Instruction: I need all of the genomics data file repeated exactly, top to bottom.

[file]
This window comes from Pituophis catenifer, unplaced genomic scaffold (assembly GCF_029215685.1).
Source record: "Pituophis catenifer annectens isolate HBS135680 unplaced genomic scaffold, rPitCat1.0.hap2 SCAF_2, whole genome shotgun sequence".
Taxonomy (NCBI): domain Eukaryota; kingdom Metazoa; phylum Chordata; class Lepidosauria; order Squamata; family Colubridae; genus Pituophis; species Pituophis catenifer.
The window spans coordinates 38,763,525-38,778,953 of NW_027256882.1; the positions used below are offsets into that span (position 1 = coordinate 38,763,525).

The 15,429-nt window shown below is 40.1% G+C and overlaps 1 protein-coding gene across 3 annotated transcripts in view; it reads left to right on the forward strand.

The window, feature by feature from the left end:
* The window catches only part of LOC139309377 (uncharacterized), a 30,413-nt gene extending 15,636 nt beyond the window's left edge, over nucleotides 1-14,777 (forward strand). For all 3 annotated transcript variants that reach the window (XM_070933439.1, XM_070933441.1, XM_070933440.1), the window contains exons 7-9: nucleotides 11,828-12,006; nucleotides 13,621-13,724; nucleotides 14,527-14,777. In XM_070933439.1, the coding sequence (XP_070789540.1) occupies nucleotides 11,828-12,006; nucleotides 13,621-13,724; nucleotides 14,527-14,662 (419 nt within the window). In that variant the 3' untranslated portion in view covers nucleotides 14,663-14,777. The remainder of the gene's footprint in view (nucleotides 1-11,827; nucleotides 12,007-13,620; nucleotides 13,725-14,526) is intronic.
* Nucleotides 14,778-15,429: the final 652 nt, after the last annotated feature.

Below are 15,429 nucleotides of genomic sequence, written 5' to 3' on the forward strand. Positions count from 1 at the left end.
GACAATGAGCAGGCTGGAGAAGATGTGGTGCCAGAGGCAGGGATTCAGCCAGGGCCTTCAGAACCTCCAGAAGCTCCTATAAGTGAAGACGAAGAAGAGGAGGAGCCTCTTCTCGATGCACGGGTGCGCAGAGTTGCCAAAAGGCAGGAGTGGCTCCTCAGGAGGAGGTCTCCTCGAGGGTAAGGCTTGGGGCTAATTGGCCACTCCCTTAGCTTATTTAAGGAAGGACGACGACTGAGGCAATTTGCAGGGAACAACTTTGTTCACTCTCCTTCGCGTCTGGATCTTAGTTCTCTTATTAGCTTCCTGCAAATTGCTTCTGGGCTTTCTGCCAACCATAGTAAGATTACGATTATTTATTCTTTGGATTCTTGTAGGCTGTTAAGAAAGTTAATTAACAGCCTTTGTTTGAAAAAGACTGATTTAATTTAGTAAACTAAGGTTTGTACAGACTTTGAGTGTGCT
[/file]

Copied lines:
This window comes from Pituophis catenifer, unplaced genomic scaffold (assembly GCF_029215685.1).
Source record: "Pituophis catenifer annectens isolate HBS135680 unplaced genomic scaffold, rPitCat1.0.hap2 SCAF_2, whole genome shotgun sequence".
Taxonomy (NCBI): domain Eukaryota; kingdom Metazoa; phylum Chordata; class Lepidosauria; order Squamata; family Colubridae; genus Pituophis; species Pituophis catenifer.
The window spans coordinates 38,763,525-38,778,953 of NW_027256882.1; the positions used below are offsets into that span (position 1 = coordinate 38,763,525).

The 15,429-nt window shown below is 40.1% G+C and overlaps 1 protein-coding gene across 3 annotated transcripts in view; it reads left to right on the forward strand.

The window, feature by feature from the left end:
* The window catches only part of LOC139309377 (uncharacterized), a 30,413-nt gene extending 15,636 nt beyond the window's left edge, over nucleotides 1-14,777 (forward strand). For all 3 annotated transcript variants that reach the window (XM_070933439.1, XM_070933441.1, XM_070933440.1), the window contains exons 7-9: nucleotides 11,828-12,006; nucleotides 13,621-13,724; nucleotides 14,527-14,777. In XM_070933439.1, the coding sequence (XP_070789540.1) occupies nucleotides 11,828-12,006; nucleotides 13,621-13,724; nucleotides 14,527-14,662 (419 nt within the window). In that variant the 3' untranslated portion in view covers nucleotides 14,663-14,777. The remainder of the gene's footprint in view (nucleotides 1-11,827; nucleotides 12,007-13,620; nucleotides 13,725-14,526) is intronic.
* Nucleotides 14,778-15,429: the final 652 nt, after the last annotated feature.

Below are 15,429 nucleotides of genomic sequence, written 5' to 3' on the forward strand. Positions count from 1 at the left end.
GACAATGAGCAGGCTGGAGAAGATGTGGTGCCAGAGGCAGGGATTCAGCCAGGGCCTTCAGAACCTCCAGAAGCTCCTATAAGTGAAGACGAAGAAGAGGAGGAGCCTCTTCTCGATGCACGGGTGCGCAGAGTTGCCAAAAGGCAGGAGTGGCTCCTCAGGAGGAGGTCTCCTCGAGGGTAAGGCTTGGGGCTAATTGGCCACTCCCTTAGCTTATTTAAGGAAGGACGACGACTGAGGCAATTTGCAGGGAACAACTTTGTTCACTCTCCTTCGCGTCTGGATCTTAGTTCTCTTATTAGCTTCCTGCAAATTGCTTCTGGGCTTTCTGCCAACCATAGTAAGATTACGATTATTTATTCTTTGGATTCTTGTAGGCTGTTAAGAAAGTTAATTAACAGCCTTTGTTTGAAAAAGACTGATTTAATTTAGTAAACTAAGGTTTGTACAGACTTTGAGTGTGCT